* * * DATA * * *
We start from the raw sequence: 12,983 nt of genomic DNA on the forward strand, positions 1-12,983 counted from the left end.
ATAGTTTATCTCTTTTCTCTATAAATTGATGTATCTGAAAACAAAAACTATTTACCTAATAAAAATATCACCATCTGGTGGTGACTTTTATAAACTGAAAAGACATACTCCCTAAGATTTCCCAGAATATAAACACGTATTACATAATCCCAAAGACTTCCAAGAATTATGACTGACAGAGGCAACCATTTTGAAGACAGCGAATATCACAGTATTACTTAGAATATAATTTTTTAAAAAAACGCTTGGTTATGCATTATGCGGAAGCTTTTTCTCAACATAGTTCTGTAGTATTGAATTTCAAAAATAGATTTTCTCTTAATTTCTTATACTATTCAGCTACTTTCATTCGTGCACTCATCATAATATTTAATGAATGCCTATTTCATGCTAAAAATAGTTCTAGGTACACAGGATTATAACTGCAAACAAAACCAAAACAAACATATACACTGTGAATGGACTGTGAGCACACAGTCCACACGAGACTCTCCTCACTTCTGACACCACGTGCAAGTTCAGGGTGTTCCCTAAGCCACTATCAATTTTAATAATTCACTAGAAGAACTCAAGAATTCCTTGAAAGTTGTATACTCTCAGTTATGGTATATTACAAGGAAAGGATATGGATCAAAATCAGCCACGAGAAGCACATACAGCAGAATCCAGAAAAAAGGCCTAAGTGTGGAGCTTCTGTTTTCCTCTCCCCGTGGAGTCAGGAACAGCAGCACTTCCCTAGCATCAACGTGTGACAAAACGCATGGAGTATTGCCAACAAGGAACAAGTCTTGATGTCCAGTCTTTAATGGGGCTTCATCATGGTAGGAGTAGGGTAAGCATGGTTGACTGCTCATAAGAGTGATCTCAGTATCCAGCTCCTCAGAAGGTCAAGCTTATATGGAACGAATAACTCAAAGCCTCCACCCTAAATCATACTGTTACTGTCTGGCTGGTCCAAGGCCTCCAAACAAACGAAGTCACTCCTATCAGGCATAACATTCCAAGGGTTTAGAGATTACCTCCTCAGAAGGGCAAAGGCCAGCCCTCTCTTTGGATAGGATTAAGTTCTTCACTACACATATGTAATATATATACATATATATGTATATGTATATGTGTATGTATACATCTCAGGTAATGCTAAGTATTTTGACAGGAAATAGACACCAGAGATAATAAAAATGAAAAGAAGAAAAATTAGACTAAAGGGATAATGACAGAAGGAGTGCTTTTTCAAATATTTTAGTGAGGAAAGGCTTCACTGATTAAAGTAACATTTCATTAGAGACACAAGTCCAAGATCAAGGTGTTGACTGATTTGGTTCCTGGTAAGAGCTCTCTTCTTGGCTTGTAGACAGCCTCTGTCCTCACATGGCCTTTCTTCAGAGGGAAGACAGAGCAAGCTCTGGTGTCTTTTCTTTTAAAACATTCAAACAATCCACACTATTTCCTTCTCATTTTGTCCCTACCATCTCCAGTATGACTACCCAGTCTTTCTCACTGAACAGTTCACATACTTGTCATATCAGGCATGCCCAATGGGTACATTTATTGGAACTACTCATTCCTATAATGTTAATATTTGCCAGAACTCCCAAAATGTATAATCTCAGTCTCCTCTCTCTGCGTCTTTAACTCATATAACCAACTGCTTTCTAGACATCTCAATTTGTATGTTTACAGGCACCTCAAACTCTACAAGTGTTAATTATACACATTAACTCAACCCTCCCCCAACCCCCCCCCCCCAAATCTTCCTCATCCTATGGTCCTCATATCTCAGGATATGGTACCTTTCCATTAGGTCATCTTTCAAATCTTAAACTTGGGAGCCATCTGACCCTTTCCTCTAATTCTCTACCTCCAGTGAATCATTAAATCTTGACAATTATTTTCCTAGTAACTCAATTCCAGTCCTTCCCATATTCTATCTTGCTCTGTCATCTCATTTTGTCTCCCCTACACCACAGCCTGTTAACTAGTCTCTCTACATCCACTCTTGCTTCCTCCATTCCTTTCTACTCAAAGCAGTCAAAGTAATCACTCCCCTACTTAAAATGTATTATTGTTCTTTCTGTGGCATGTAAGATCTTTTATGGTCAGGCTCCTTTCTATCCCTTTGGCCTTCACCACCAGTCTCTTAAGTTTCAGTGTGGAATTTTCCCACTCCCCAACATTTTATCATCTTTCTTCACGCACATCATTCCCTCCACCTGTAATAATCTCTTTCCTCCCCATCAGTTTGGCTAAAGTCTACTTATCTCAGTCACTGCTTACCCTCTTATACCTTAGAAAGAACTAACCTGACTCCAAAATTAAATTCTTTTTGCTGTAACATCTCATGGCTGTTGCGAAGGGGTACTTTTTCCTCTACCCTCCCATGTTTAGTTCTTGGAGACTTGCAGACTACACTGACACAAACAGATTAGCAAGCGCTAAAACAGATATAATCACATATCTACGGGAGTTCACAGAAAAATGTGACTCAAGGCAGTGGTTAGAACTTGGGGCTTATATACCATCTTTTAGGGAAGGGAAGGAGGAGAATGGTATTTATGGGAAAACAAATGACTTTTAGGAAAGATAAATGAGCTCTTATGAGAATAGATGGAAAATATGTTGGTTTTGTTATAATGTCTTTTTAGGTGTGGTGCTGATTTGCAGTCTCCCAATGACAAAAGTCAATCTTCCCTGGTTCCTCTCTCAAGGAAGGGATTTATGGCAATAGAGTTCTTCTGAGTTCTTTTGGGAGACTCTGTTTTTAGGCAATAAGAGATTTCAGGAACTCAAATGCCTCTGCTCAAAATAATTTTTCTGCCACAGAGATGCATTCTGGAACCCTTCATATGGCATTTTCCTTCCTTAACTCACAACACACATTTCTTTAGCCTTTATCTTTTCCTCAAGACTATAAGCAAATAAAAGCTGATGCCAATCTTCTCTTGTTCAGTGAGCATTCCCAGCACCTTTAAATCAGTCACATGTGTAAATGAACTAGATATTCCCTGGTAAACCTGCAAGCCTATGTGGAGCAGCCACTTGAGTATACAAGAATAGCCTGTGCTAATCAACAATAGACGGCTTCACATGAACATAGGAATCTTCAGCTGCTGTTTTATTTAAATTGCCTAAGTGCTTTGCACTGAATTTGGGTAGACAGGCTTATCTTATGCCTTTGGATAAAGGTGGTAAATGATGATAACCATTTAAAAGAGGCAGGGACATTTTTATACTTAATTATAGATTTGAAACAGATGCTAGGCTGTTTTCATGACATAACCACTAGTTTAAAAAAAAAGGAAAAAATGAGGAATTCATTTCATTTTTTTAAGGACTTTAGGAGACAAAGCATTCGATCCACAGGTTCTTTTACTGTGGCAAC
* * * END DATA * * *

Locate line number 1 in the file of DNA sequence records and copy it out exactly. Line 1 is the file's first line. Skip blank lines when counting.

We start from the raw sequence: 12,983 nt of genomic DNA on the forward strand, positions 1-12,983 counted from the left end.